What is pertussis?
Pertussis, commonly known as "whooping cough," is an infection of the respiratory tract caused by the Bordetella pertussis bacteria. This infection is very contagious and can be quite serious. It affects the respiratory system and produces spasms of coughing that usually end in a high-pitched sound with deep inspiration (the whoop). People become infected with the bacteria by inhaling contaminated droplets from an infected person's cough or sneeze. Once inside the airways, pertussis bacteria produce chemical substances or toxins that interfere with the respiratory tract's normal ability to eliminate germs. Pertussis bacteria also produce chemicals that cause inflammation that damage the lining of the breathing passages.
What are the symptoms?
Once an unimmunised child has been infected, it usually takes three days to 21 days for symptoms to develop. The first symptoms of pertussis may be similar to those of a common cold, including nasal congestion, runny nose, sneezing, red and watery eyes, mild fever, and a dry cough. After about one to 2 weeks, the dry cough becomes a wet cough that brings up thick, stringy mucus. At the same time, coughing begins to occur in long spells that may last for over a minute, sometimes causing a child to turn red from effort or blue from lack of oxygen. At the end of a coughing spell, the child gasps for air with a characteristic "whooping" sound. Infants may not whoop at all or as loudly as older children.
Severe coughing can lead to vomiting and may make it hard for a child to eat or drink. Severe coughing can also cause tiny, red spots caused by ruptures in blood vessels at the skin's surface, as well as small areas of bleeding in the white of the eyes. Coughing spells can continue for several weeks.
How is the condition diagnosed?
The doctor can confirm pertussis by taking a sample of secretions from the nose or throat and identifying the pertussis bacteria in the secretions. Blood tests and a chest X-ray may also be done.
How is it treated?
Pertussis is treated with antibiotics, usually erythromycin. Some experts believe that treatment is most effective when antibiotics are started early in the course of the illness. Antibiotics are also very important in stopping the spread of pertussis bacteria from the infected child to other people. Ask the doctor's advice about the need for giving prophylactic preventive antibiotics or vaccine boosters to others in the household.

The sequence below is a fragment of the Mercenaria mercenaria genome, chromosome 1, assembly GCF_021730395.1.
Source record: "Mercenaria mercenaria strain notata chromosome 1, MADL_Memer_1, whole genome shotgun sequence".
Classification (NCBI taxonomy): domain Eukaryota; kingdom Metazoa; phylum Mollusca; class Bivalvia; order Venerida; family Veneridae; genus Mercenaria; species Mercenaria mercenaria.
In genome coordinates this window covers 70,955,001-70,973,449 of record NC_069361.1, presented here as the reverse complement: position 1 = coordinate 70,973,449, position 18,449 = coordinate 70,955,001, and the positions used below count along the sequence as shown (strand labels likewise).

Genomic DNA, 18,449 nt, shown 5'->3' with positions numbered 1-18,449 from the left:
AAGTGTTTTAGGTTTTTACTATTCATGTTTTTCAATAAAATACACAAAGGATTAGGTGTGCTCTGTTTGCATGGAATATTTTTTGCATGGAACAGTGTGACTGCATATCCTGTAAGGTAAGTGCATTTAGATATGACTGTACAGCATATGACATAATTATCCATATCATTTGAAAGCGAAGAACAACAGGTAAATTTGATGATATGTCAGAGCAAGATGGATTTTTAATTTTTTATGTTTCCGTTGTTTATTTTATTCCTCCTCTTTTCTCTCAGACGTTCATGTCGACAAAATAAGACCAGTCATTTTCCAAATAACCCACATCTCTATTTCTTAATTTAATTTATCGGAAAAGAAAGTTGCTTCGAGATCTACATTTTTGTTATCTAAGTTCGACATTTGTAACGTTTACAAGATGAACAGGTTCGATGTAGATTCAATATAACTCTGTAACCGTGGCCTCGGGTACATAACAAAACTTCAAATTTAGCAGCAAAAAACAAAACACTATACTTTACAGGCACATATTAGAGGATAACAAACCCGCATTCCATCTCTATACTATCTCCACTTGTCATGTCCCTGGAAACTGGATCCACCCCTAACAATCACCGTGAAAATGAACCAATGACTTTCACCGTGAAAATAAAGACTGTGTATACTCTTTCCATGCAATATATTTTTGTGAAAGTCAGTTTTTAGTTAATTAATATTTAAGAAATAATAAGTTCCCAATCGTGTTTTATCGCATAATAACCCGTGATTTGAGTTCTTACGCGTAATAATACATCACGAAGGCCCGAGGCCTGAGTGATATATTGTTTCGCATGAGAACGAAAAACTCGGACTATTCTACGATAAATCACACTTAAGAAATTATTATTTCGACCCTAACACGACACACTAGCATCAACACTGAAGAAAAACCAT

The pertussis cough can cause the child to vomit, losing nutrients that he needs to recover his strength. To help decrease the chance of vomiting, give frequent meals with small portions. Encourage the child to drink water, fruit juice, and clear soups to prevent dehydration.
In some cases, a child with pertussis may need treatment in a hospital. Almost all infants with pertussis who are less than six months old receive hospital treatment for their illness, and about 40 percent of older babies with pertussis are also hospitalized. Many of these children have pneumonia associated with this infection. Other possible complications of pertussis include ear infection, and seizures. While in the hospital the child will be isolated from other patients.
How can it be prevented?
Pertussis can be prevented by the pertussis vaccine, which is part of the DTaP (diphtheria, tetanus, acellular pertussis) or DTP immunizations. These important immunizations are routinely given in five doses before a child's sixth birthday. The pertussis vaccine has dramatically decreased the number of cases of whooping cough that occur and saved countless lives. Preventive oral antibiotics should be given to anyone who lives in the same household as someone with pertussis.